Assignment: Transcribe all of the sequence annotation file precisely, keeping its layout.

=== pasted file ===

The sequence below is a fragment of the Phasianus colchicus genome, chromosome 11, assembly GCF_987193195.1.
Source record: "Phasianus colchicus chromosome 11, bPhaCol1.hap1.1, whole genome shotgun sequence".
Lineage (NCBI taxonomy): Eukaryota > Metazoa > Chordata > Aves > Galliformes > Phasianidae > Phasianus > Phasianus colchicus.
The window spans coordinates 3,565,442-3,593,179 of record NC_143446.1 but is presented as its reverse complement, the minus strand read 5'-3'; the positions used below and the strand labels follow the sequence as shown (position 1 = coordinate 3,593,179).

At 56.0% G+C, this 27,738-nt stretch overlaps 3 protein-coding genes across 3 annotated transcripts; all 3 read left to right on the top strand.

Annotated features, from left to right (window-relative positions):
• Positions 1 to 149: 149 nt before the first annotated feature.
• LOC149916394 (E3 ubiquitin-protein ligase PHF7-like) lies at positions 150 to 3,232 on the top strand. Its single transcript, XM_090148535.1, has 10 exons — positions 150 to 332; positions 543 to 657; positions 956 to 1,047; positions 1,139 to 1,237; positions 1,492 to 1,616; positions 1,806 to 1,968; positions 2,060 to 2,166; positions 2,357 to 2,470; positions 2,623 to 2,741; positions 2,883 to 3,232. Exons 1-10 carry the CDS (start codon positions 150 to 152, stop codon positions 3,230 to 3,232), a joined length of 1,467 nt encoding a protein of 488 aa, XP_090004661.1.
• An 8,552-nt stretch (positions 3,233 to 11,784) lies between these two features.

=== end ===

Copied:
The sequence below is a fragment of the Phasianus colchicus genome, chromosome 11, assembly GCF_987193195.1.
Source record: "Phasianus colchicus chromosome 11, bPhaCol1.hap1.1, whole genome shotgun sequence".
Lineage (NCBI taxonomy): Eukaryota > Metazoa > Chordata > Aves > Galliformes > Phasianidae > Phasianus > Phasianus colchicus.
The window spans coordinates 3,565,442-3,593,179 of record NC_143446.1 but is presented as its reverse complement, the minus strand read 5'-3'; the positions used below and the strand labels follow the sequence as shown (position 1 = coordinate 3,593,179).

At 56.0% G+C, this 27,738-nt stretch overlaps 3 protein-coding genes across 3 annotated transcripts; all 3 read left to right on the top strand.

Annotated features, from left to right (window-relative positions):
• Positions 1 to 149: 149 nt before the first annotated feature.
• LOC149916394 (E3 ubiquitin-protein ligase PHF7-like) lies at positions 150 to 3,232 on the top strand. Its single transcript, XM_090148535.1, has 10 exons — positions 150 to 332; positions 543 to 657; positions 956 to 1,047; positions 1,139 to 1,237; positions 1,492 to 1,616; positions 1,806 to 1,968; positions 2,060 to 2,166; positions 2,357 to 2,470; positions 2,623 to 2,741; positions 2,883 to 3,232. Exons 1-10 carry the CDS (start codon positions 150 to 152, stop codon positions 3,230 to 3,232), a joined length of 1,467 nt encoding a protein of 488 aa, XP_090004661.1.
• An 8,552-nt stretch (positions 3,233 to 11,784) lies between these two features.